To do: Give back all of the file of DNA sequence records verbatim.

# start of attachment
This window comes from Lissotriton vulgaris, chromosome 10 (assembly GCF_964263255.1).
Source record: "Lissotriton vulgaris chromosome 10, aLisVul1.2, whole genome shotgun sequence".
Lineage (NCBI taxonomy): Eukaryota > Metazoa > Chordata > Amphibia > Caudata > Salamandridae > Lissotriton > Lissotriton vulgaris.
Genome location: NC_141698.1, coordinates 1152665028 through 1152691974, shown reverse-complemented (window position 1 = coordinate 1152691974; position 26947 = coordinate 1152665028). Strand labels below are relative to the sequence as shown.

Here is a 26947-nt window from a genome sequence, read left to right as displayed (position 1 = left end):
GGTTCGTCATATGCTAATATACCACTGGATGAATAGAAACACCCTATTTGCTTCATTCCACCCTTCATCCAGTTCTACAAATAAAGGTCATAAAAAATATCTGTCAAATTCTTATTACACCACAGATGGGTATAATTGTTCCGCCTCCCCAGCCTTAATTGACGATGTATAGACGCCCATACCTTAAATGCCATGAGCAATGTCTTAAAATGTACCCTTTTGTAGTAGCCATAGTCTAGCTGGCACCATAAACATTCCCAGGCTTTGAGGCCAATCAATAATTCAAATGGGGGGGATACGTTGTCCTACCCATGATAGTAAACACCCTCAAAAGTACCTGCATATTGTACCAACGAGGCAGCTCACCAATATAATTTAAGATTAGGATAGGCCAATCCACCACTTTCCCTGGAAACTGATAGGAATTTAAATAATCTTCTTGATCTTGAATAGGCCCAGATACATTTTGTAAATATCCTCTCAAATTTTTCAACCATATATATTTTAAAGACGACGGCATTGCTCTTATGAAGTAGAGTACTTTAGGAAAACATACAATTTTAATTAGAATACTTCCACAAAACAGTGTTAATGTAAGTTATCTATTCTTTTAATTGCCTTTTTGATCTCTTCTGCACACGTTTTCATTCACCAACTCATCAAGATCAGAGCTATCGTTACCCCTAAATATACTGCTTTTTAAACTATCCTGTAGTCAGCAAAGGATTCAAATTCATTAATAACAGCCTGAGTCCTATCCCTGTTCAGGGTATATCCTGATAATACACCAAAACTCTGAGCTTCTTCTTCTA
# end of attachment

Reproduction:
This window comes from Lissotriton vulgaris, chromosome 10 (assembly GCF_964263255.1).
Source record: "Lissotriton vulgaris chromosome 10, aLisVul1.2, whole genome shotgun sequence".
Lineage (NCBI taxonomy): Eukaryota > Metazoa > Chordata > Amphibia > Caudata > Salamandridae > Lissotriton > Lissotriton vulgaris.
Genome location: NC_141698.1, coordinates 1152665028 through 1152691974, shown reverse-complemented (window position 1 = coordinate 1152691974; position 26947 = coordinate 1152665028). Strand labels below are relative to the sequence as shown.

Here is a 26947-nt window from a genome sequence, read left to right as displayed (position 1 = left end):
GGTTCGTCATATGCTAATATACCACTGGATGAATAGAAACACCCTATTTGCTTCATTCCACCCTTCATCCAGTTCTACAAATAAAGGTCATAAAAAATATCTGTCAAATTCTTATTACACCACAGATGGGTATAATTGTTCCGCCTCCCCAGCCTTAATTGACGATGTATAGACGCCCATACCTTAAATGCCATGAGCAATGTCTTAAAATGTACCCTTTTGTAGTAGCCATAGTCTAGCTGGCACCATAAACATTCCCAGGCTTTGAGGCCAATCAATAATTCAAATGGGGGGGATACGTTGTCCTACCCATGATAGTAAACACCCTCAAAAGTACCTGCATATTGTACCAACGAGGCAGCTCACCAATATAATTTAAGATTAGGATAGGCCAATCCACCACTTTCCCTGGAAACTGATAGGAATTTAAATAATCTTCTTGATCTTGAATAGGCCCAGATACATTTTGTAAATATCCTCTCAAATTTTTCAACCATATATATTTTAAAGACGACGGCATTGCTCTTATGAAGTAGAGTACTTTAGGAAAACATACAATTTTAATTAGAATACTTCCACAAAACAGTGTTAATGTAAGTTATCTATTCTTTTAATTGCCTTTTTGATCTCTTCTGCACACGTTTTCATTCACCAACTCATCAAGATCAGAGCTATCGTTACCCCTAAATATACTGCTTTTTAAACTATCCTGTAGTCAGCAAAGGATTCAAATTCATTAATAACAGCCTGAGTCCTATCCCTGTTCAGGGTATATCCTGATAATACACCAAAACTCTGAGCTTCTTCTTCTA